The very fact that Rossa woke up surprised him. The last thing he’d heard was a gunshot and then he felt an impact in the middle of his back. His back hurt, but not like a gunshot wound. Tranquilizer dart?
The room he found himself in was dimly lit and resembled the huts of the villagers. There was a crude wooden table in the center of the room and sitting on upended log on the other side of the table was a man.
The man was dressed similarly to the Axmen but his hair and complexion were darker. The man looked past where Rossa was lying on a loose collection of furs and nodded. He felt himself being lifted to his feet by men on either side of him. The two other men, dressed the same as the first man, pulled him to a seat by the table facing the man who seemed to be in charge. He nodded again to the two men and they left.
The man spoke in the language of the Axmen and Rossa had spent enough time with them that he understood the basic question, “Who are you?”
From the 1980 film “The Fog”
The Eighth Story in the Time Travel Adventures of Ross Murdock
All four men on the team from the future reflexively reached for weapons as the quartet of raging Axmen charged. Suddenly Ai pushed past Assa and Rossa, held forth the rune covered amulet she wore around her neck, and then loudly cried out in a language the rest of her party could barely understand.
Three of the Axmen abruptly stopped and cringed as if confronted by their worst horror-filled nightmare. The leader of their band stopped too and half-bowed but as he looked up to peer at the woman opposite him, rage and hate still filled his eyes.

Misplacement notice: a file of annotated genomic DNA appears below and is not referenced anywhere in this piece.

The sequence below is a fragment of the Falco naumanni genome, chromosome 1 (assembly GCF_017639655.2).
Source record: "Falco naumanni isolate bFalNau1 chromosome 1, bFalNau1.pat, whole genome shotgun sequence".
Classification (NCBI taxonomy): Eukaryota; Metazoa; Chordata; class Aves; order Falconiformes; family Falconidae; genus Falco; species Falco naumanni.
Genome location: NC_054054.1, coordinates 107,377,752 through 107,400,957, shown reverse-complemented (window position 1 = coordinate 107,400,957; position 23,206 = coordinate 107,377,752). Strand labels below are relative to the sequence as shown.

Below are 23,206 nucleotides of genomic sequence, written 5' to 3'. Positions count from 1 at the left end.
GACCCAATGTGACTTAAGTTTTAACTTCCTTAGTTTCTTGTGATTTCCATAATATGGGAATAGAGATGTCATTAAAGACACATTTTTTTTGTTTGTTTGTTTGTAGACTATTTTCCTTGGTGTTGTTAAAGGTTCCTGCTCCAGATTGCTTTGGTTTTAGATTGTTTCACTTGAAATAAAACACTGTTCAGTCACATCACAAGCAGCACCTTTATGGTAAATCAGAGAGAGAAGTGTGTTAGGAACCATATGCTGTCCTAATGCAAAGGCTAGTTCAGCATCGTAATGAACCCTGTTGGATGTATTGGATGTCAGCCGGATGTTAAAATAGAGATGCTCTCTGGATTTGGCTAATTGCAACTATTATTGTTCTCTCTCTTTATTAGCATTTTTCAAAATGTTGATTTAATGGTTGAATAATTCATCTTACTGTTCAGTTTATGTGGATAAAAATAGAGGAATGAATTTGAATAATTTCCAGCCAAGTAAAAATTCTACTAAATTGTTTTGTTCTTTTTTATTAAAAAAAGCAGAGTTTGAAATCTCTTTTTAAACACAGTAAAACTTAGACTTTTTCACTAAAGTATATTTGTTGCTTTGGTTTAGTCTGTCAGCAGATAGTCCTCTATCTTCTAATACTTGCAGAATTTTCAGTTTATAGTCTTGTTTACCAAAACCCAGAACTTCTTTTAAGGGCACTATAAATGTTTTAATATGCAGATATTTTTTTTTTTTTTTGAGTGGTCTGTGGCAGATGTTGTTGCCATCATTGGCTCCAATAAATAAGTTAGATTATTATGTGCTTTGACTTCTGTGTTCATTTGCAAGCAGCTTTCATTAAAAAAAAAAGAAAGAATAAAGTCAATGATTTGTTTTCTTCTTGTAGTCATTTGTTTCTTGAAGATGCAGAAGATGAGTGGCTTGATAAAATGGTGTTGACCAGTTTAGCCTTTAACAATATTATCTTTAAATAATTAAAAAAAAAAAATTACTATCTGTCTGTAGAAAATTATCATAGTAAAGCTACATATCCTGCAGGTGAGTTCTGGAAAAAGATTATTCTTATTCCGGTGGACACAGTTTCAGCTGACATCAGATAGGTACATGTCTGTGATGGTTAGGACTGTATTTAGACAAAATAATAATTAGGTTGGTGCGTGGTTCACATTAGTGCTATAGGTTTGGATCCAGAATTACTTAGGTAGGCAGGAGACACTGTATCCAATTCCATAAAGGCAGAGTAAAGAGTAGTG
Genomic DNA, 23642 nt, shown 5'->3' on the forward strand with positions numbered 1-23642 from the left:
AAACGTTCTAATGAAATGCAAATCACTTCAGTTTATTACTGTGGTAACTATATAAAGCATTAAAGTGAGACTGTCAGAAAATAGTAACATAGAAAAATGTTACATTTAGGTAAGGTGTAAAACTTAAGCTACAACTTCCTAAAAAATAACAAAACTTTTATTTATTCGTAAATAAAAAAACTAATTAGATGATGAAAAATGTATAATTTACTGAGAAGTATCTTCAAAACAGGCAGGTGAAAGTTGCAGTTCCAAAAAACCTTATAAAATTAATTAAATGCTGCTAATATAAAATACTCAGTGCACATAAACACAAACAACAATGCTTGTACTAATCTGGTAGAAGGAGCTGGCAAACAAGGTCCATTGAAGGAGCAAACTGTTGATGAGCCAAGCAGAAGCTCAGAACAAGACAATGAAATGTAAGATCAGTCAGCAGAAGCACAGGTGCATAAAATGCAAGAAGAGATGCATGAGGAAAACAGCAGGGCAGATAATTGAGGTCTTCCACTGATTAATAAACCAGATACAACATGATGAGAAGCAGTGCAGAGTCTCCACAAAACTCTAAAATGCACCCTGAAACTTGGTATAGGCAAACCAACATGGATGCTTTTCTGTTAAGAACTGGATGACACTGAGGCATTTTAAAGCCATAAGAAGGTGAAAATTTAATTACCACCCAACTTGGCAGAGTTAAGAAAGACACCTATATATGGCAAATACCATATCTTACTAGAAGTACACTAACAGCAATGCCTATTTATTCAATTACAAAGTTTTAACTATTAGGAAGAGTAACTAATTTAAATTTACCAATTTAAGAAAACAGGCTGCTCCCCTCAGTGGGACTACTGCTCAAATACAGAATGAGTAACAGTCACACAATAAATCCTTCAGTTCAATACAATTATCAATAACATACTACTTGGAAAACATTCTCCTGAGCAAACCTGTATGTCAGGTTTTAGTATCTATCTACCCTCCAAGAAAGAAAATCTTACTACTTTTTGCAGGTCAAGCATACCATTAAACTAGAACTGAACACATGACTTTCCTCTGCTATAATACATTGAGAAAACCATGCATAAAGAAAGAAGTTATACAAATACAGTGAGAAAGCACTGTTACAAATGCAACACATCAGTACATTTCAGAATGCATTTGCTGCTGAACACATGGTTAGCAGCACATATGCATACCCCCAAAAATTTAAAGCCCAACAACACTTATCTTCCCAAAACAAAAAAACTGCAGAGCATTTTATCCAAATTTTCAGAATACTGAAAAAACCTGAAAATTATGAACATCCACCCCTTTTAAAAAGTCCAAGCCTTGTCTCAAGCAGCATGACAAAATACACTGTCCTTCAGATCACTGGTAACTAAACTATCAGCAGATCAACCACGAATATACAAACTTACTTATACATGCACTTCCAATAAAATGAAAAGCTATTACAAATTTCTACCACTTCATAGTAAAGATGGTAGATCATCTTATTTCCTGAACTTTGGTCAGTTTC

“Daughter of Gaea. Think not the Axmen of the North are so easily swayed by your powers. We flee something much worse.”
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The Seventh Story in the Time Travel Adventures of Ross Murdock
“The reason I’ve invited you to this briefing is that you both already have some idea of what we’re looking for and the stakes involved, although if the higher-ups had their way, you’d both be put in Guantanamo.”
Major John Kelgarries, military commander of Operation Retrograde stood at the front of his audience in the conference room specifically addressing Gordon Ashe and Ross Murdock.
It had been several months since they returned from their mission in Bronze Age Britain and discovered the Soviets had destroyed their covert base disguised as a Beaker trading post. Ashe, Murdock, and the outpost’s only survivor McNeil had just barely escaped an armed Soviet detachment who had attempted to capture them before they could be extracted by submarine. McNeil had cracked under the physical and emotional pressure and was now off team. However, in the aftermath of their mission, the roles of Ashe and Murdock had shifted.
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Ross Murdock, or rather “Rossa,” stood in front of half a dozen historians and cultural experts for inspection.
“I think you are lying. Who are you really?”
Aiyana Zheutlin shouted at him in a language few would understand in the 21st century, a language understood by Bronze Age Beaker traders 4,000 years ago on an island that would eventually be called Britain.
“I am Rossa, a trader. I travel with my companion Assa. See, here are the markings of my clan.” Rossa offered the necklace made of wolves teeth, and a thin leather strap tied with intricate knots as evidence of his authenticity.